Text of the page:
Ethnic Harassment, Ethnic Identity Centrality, and Well-Being
- 4 Downloads
In this study, we examined the direct effect of (positive vs. negative) evaluation of potentially harassing experiences due to ethnic background on impaired well-being as well as the moderating effect of ethnic identity centrality on the relationship between (lower vs. higher) frequency of potentially harassing experiences and impaired well-being. Using a gender-balanced sample with equal proportions of black and minority ethnic and white undergraduate students (N = 240), we found that, expectedly, ethnic identity centrality intensified the effects of higher frequency of potentially harassing experiences on lower self-esteem and lower positive affect. Unexpectedly, however, gender identity centrality buffered the effects of higher frequency as well as more negative evaluation of potentially harassing experiences on lower self-esteem, indicating that gender identity centrality may be a protective resource, even though it is not specific to ethnic harassment. Exploratory analyses revealed that for black and minority ethnic respondents with high ethnic identity centrality and for white respondents with low ethnic identity centrality, there were associations between more negative evaluation of potentially harassing experiences and lower self-esteem and lower positive affect. This finding might indicate that ethnic identity centrality was a risk factor in black and ethnic minority respondents, but a protective factor in white respondents.
KeywordsEthnic harassment Identity centrality Well-being Discrimination
The authors would like to thank Mayra Ruiz-Castro for her thoughtful comments on an earlier version of this manuscript.
Compliance with Ethical Standards
Conflict of Interest
The authors declare that they have no conflict of interest.
Research Involving Human Participants
All procedures in studies involving human participants were in accordance with the ethical standards of the institutional committee and with the 1964 Helsinki declaration and its later amendments or comparable ethical standards.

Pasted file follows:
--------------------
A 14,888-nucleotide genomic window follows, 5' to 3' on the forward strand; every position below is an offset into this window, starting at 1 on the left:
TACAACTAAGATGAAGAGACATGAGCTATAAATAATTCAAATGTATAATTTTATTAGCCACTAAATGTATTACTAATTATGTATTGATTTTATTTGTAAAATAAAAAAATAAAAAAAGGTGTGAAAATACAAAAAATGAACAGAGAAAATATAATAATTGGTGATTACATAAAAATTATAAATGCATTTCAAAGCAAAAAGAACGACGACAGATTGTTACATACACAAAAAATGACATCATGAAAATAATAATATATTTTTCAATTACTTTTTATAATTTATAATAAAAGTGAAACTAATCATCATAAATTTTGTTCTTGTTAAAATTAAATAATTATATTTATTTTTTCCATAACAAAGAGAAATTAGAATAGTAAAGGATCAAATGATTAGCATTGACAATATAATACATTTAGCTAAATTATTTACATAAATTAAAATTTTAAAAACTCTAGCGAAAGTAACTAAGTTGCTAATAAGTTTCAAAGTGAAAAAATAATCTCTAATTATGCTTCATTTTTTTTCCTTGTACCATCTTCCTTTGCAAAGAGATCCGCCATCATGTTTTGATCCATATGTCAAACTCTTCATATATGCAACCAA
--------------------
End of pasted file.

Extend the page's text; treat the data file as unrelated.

All respondents filled in the questionnaire online. E-mails inviting to participate were sent through student support services. The e-mails contained an explanation of the aim of the study, along with the assurance that participation would be voluntary, that respondents could withdraw from participating at any time, that their responses would be treated confidentially, and that data would be analysed at aggregate level. Potential respondents willing to participate accessed an online questionnaire through a link at the end of the invitation e-mail.
- 2.Perry SP, Hardeman R, Burke AE, Cunningham B, Burgess DJ, van Ryn M. The impact of everyday discrimination and racial identity centrality on African American medical student well-being: a report from the medical student CHANGE study. J Racial Ethn Health Disparities. 2016;3(3):519–26. https://doi.org/10.1007/s40615-015-0170-3.CrossRefPubMedGoogle Scholar
- 11.Lazarus RS, Folkman S. Stress, appraisal, and coping. New York: Springer Publishing Company; 1984.Google Scholar
- 13.Fitzgerald LF, Swan S, Magley VJ. But was it really sexual harassment? Legal, behavioral, and psychological definitions of the workplace victimization of women. In: O’Donohue W, editor. Sexual harassment: theory, research, and treatment. Needham Heights, MA: Allyn & Bacon; 1997. p. 5–28.Google Scholar
- 14.Turner JC, Oaks PJ. The significance of the social identity concept for social psychology with reference to individualism, interactionism and social influence. Br J Soc Psychol. 1986;25(3):237–52. https://doi.org/10.1111/j.2044-8309.1986.tb00732.x.CrossRefGoogle Scholar
- 17.Szymanski, D. M., & Lewis, J. A. (2015). Gendered racism, coping, identity centrality, and African American college women’s psychological distress. Psychology of Women Quarterly. Advance online publication.Google Scholar
- 20.Sellers, R. M., Copeland-Linder, N., Martin, P. P., & L’Heureux Lewis, R. (2006). Racial identity matters: The relationship between racial discrimination and Psychological functioning in African American adolescents. Journal of Research on Adolescence, 16, 187–216.Google Scholar
- 23.Higher Education Statistics Agency. HESA Student Record 2011/12 – reference 35929 [unpublished data set]. Cheltenham, U.K.: HESA Information Services; 2013.Google Scholar
- 24.Higher Education Funding Council for England (2015). Equality and diversity data tables: Staff and student profiles. Retrieved from http://www.hefce.ac.uk/data/year2015/eddata.
- 36.Pearson CM, Porath CL. On the nature, consequences and remedies of workplace incivility: no time for “nice”? Think again. Acad Manag Exec. 2005;19:7–18.Google Scholar